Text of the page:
Not that quiet, in fact: Sarri’s 18-game unbeaten honeymoon period included a thrillingly caution-to-the-wind win over Arsenal, a Carabao Cup defeat of Liverpool at Anfield and, three days later, being denied another victory over Klopp only by a stunning 89th-minute Daniel Sturridge intervention at Stamford Bridge.
Once Sarri’s foundations had finally been excavated – Spurs giving his side a comprehensive lesson in aggressive cohesion at Wembley in late November – the wheels have supposedly come off. But should seven defeats in 11 weeks (even allowing for the startling scorelines at Bournemouth and on Sunday at the Etihad) erase the obvious positives of an unbeaten three-and-a-half-month start?
Indeed, it was a start that followed an almost non-existent pre-season thanks to the protracted negotiations with Napoli, which meant Sarri was appointed only a day before the final of a World Cup in which a sizeable chunk of his squad were involved until the latter stages. Few managers would consider that an ideal set of circumstances to introduce an entirely new gameplan.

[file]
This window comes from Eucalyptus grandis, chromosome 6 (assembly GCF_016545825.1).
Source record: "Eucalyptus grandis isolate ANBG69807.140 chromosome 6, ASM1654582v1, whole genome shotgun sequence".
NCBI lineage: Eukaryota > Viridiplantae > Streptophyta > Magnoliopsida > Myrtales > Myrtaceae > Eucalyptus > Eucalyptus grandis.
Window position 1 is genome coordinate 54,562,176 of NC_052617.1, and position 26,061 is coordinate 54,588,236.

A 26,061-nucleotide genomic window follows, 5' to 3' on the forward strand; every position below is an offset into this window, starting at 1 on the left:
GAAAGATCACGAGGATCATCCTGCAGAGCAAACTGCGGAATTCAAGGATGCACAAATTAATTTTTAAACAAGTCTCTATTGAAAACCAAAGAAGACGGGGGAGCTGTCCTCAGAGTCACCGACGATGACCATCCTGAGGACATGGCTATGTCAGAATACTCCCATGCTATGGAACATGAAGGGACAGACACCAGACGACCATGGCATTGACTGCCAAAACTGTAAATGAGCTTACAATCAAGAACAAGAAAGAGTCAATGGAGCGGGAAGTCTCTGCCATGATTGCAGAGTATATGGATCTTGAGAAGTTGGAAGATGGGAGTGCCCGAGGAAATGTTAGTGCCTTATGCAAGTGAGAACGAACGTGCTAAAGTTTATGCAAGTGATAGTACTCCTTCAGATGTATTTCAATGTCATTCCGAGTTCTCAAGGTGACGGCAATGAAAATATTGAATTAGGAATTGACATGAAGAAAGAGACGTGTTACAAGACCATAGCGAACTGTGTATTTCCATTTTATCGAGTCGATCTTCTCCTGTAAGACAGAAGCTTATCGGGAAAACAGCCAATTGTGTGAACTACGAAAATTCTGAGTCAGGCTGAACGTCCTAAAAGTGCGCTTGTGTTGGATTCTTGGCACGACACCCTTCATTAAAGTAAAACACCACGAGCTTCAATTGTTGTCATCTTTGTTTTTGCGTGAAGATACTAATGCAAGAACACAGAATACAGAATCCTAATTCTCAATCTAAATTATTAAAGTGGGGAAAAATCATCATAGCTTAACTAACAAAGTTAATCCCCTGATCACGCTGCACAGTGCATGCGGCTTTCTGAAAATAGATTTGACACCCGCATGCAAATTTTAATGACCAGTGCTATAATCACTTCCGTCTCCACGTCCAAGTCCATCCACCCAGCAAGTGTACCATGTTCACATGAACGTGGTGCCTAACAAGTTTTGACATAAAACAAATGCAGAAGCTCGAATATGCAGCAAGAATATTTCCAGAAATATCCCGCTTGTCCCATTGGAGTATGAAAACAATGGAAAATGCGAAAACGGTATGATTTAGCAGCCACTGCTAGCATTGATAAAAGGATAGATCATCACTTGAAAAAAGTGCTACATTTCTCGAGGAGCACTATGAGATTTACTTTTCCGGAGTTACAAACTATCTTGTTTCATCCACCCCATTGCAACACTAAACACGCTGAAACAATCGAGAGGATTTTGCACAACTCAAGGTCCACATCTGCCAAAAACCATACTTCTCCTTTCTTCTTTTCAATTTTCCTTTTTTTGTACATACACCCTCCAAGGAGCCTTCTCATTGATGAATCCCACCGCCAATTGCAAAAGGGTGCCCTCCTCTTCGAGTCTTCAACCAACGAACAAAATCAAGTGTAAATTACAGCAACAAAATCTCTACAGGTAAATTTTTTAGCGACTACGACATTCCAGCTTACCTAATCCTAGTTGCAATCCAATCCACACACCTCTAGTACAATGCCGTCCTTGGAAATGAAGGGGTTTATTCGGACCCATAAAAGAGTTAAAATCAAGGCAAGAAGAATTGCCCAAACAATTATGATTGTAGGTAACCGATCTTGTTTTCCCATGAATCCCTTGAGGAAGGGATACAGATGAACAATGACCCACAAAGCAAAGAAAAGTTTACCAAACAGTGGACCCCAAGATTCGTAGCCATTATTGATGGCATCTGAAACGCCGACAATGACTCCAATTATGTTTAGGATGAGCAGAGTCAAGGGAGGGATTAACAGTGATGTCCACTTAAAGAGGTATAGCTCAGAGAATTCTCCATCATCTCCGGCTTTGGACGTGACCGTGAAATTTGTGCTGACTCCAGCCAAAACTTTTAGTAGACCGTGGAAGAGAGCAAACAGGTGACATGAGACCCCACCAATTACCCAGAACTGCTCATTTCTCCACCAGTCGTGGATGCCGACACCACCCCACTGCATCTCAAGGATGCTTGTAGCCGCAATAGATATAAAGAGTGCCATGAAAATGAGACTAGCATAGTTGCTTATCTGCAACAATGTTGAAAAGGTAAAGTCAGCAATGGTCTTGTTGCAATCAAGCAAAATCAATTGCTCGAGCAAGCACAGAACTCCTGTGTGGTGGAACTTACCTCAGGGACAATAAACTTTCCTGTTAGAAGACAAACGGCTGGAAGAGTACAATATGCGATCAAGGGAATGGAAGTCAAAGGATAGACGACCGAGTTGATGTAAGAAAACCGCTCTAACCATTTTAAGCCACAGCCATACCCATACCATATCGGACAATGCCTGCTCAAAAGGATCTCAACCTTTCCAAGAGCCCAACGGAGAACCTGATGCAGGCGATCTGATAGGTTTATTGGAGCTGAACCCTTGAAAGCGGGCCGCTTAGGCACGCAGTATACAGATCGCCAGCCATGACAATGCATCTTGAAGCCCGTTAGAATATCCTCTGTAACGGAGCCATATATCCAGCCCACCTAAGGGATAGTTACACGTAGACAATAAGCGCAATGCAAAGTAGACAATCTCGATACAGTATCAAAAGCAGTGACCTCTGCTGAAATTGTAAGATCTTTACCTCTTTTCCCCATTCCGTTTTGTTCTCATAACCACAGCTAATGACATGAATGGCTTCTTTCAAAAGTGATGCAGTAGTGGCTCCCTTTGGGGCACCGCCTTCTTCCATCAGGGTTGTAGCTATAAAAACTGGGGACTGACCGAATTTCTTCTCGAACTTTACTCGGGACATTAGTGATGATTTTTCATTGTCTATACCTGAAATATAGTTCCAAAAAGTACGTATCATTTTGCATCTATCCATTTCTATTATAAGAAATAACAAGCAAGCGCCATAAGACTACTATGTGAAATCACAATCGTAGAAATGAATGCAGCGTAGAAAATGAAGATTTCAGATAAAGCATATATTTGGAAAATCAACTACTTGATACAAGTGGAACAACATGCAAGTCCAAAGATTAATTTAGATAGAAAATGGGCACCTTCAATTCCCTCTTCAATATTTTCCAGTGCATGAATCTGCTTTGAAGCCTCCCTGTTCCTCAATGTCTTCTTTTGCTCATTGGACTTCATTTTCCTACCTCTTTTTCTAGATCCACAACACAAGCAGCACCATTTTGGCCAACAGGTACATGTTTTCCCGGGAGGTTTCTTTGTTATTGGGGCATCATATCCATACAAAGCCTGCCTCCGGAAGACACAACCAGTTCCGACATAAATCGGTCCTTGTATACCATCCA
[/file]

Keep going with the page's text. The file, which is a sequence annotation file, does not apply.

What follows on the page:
On a wider level, Chelsea have hired-and-fired themselves into something of a corner: there are only so many managers out there. If they hit the reset button immediately, there will surely be no third coming of Chief Caretaker Guus Hiddink, leaving just the pleasant smile of Gianfranco Zola to steer the squad to the peace and quiet of May.